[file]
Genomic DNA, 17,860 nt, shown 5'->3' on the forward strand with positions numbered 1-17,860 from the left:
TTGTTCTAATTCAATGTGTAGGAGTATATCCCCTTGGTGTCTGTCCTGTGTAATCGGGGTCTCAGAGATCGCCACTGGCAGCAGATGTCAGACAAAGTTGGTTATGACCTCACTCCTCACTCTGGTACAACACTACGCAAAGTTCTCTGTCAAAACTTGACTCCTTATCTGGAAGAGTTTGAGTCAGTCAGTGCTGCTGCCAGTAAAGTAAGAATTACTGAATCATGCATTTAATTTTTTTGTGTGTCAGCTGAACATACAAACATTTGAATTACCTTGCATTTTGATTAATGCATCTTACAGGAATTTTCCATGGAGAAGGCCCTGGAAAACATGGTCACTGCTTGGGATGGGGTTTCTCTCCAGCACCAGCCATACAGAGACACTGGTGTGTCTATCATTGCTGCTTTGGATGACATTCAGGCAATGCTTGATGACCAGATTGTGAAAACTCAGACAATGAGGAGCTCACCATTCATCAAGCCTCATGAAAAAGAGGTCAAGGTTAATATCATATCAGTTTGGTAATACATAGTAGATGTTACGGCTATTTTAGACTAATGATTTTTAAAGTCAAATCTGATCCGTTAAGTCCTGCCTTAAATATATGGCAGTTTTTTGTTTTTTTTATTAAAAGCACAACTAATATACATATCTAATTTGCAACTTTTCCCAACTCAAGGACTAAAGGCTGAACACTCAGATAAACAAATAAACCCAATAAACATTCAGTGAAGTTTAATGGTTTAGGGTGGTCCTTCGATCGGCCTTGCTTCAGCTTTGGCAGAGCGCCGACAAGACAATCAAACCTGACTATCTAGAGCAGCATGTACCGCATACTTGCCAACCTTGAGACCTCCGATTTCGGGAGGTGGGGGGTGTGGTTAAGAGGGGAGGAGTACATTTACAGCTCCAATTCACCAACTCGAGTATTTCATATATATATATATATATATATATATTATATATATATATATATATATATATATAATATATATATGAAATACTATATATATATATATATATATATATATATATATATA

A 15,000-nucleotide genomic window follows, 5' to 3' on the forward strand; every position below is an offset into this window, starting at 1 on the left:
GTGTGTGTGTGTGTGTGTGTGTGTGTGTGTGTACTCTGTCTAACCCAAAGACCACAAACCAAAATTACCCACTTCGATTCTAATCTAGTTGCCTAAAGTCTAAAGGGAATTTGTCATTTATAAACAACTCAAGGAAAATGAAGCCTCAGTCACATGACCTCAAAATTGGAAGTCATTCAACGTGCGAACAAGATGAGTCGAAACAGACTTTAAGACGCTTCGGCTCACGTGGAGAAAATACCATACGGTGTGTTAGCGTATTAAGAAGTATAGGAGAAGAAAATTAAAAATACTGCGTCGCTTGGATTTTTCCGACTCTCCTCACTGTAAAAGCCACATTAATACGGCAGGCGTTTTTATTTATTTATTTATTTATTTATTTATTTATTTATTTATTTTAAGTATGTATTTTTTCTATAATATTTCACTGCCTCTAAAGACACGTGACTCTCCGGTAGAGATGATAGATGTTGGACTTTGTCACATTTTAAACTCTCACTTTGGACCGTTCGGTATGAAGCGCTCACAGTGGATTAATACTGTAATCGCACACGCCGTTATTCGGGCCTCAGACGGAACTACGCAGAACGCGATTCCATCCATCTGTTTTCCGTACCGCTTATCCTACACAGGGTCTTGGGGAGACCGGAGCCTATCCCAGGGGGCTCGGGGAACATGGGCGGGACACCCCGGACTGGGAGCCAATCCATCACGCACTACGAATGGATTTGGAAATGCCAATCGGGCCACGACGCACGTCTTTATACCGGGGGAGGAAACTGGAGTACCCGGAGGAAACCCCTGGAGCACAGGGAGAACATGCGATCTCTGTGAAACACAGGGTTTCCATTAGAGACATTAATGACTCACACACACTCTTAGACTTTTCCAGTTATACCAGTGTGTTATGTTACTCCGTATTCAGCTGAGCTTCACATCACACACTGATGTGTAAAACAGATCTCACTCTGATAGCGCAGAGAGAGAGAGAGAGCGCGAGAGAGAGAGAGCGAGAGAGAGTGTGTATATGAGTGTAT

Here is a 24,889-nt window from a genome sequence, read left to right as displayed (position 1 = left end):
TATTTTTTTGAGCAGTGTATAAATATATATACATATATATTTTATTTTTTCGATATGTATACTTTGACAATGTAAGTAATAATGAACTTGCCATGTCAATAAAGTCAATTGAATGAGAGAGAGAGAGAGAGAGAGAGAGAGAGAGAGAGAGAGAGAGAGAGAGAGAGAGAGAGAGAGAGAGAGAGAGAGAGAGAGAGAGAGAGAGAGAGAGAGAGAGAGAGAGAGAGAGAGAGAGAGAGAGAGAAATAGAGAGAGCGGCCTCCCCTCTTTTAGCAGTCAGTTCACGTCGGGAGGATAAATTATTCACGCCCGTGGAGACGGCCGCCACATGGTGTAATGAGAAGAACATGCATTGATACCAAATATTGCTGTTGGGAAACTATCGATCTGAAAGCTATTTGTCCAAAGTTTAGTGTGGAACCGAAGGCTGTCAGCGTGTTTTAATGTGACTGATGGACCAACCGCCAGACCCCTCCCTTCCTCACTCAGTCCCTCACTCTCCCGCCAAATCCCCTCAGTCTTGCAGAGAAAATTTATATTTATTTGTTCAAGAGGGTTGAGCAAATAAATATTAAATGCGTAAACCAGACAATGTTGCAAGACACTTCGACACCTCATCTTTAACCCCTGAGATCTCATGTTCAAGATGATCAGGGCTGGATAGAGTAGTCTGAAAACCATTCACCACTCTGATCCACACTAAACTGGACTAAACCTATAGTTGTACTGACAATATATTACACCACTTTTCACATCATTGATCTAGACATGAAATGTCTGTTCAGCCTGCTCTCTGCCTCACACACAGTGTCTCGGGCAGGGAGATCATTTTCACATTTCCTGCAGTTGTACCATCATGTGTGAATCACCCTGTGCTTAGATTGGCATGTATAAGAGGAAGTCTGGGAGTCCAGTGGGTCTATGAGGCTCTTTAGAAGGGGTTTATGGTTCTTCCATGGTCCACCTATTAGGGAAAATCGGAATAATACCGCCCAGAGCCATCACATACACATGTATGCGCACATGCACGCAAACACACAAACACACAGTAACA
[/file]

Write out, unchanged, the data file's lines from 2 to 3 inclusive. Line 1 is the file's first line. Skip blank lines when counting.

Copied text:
TTGTTCTAATTCAATGTGTAGGAGTATATCCCCTTGGTGTCTGTCCTGTGTAATCGGGGTCTCAGAGATCGCCACTGGCAGCAGATGTCAGACAAAGTTGGTTATGACCTCACTCCTCACTCTGGTACAACACTACGCAAAGTTCTCTGTCAAAACTTGACTCCTTATCTGGAAGAGTTTGAGTCAGTCAGTGCTGCTGCCAGTAAAGTAAGAATTACTGAATCATGCATTTAATTTTTTTGTGTGTCAGCTGAACATACAAACATTTGAATTACCTTGCATTTTGATTAATGCATCTTACAGGAATTTTCCATGGAGAAGGCCCTGGAAAACATGGTCACTGCTTGGGATGGGGTTTCTCTCCAGCACCAGCCATACAGAGACACTGGTGTGTCTATCATTGCTGCTTTGGATGACATTCAGGCAATGCTTGATGACCAGATTGTGAAAACTCAGACAATGAGGAGCTCACCATTCATCAAGCCTCATGAAAAAGAGGTCAAGGTTAATATCATATCAGTTTGGTAATACATAGTAGATGTTACGGCTATTTTAGACTAATGATTTTTAAAGTCAAATCTGATCCGTTAAGTCCTGCCTTAAATATATGGCAGTTTTTTGTTTTTTTTATTAAAAGCACAACTAATATACATATCTAATTTGCAACTTTTCCCAACTCAAGGACTAAAGGCTGAACACTCAGATAAACAAATAAACCCAATAAACATTCAGTGAAGTTTAATGGTTTAGGGTGGTCCTTCGATCGGCCTTGCTTCAGCTTTGGCAGAGCGCCGACAAGACAATCAAACCTGACTATCTAGAGCAGCATGTACCGCATACTTGCCAACCTTGAGACCTCCGATTTCGGGAGGTGGGGGGTGTGGTTAAGAGGGGAGGAGTACATTTACAGCTCCAATTCACCAACTCGAGTATTTCATATATATATATATATATATATATATTATATATATATATATATATATATATATAATATATATATGAAATACTATATATATATATATATATATATATATATATATATA

A 15,000-nucleotide genomic window follows, 5' to 3' on the forward strand; every position below is an offset into this window, starting at 1 on the left: